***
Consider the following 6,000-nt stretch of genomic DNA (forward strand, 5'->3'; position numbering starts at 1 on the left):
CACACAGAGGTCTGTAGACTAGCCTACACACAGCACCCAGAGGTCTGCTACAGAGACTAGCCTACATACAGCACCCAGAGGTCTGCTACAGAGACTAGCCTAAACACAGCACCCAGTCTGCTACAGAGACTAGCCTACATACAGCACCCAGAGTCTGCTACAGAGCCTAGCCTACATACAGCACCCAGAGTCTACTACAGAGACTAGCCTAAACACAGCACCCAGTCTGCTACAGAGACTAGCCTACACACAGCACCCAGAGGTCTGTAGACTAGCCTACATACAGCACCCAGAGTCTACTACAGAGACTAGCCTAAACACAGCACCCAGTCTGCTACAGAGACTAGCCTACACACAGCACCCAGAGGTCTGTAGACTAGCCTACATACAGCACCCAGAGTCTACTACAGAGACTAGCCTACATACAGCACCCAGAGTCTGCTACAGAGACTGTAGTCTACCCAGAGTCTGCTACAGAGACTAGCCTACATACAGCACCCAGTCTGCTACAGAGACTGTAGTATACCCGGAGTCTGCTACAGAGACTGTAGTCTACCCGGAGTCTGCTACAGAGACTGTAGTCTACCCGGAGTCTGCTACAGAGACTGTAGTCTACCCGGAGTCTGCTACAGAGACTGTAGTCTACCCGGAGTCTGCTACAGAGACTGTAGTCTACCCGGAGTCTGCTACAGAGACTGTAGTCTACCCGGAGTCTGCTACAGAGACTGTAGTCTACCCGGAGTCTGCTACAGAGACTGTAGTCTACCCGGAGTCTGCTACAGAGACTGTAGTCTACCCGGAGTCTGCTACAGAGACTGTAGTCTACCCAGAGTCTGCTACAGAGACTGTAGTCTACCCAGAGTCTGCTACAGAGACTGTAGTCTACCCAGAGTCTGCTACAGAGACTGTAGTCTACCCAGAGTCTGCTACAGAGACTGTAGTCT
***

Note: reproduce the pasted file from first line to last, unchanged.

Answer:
Consider the following 6,000-nt stretch of genomic DNA (forward strand, 5'->3'; position numbering starts at 1 on the left):
CACACAGAGGTCTGTAGACTAGCCTACACACAGCACCCAGAGGTCTGCTACAGAGACTAGCCTACATACAGCACCCAGAGGTCTGCTACAGAGACTAGCCTAAACACAGCACCCAGTCTGCTACAGAGACTAGCCTACATACAGCACCCAGAGTCTGCTACAGAGCCTAGCCTACATACAGCACCCAGAGTCTACTACAGAGACTAGCCTAAACACAGCACCCAGTCTGCTACAGAGACTAGCCTACACACAGCACCCAGAGGTCTGTAGACTAGCCTACATACAGCACCCAGAGTCTACTACAGAGACTAGCCTAAACACAGCACCCAGTCTGCTACAGAGACTAGCCTACACACAGCACCCAGAGGTCTGTAGACTAGCCTACATACAGCACCCAGAGTCTACTACAGAGACTAGCCTACATACAGCACCCAGAGTCTGCTACAGAGACTGTAGTCTACCCAGAGTCTGCTACAGAGACTAGCCTACATACAGCACCCAGTCTGCTACAGAGACTGTAGTATACCCGGAGTCTGCTACAGAGACTGTAGTCTACCCGGAGTCTGCTACAGAGACTGTAGTCTACCCGGAGTCTGCTACAGAGACTGTAGTCTACCCGGAGTCTGCTACAGAGACTGTAGTCTACCCGGAGTCTGCTACAGAGACTGTAGTCTACCCGGAGTCTGCTACAGAGACTGTAGTCTACCCGGAGTCTGCTACAGAGACTGTAGTCTACCCGGAGTCTGCTACAGAGACTGTAGTCTACCCGGAGTCTGCTACAGAGACTGTAGTCTACCCGGAGTCTGCTACAGAGACTGTAGTCTACCCAGAGTCTGCTACAGAGACTGTAGTCTACCCAGAGTCTGCTACAGAGACTGTAGTCTACCCAGAGTCTGCTACAGAGACTGTAGTCTACCCAGAGTCTGCTACAGAGACTGTAGTCT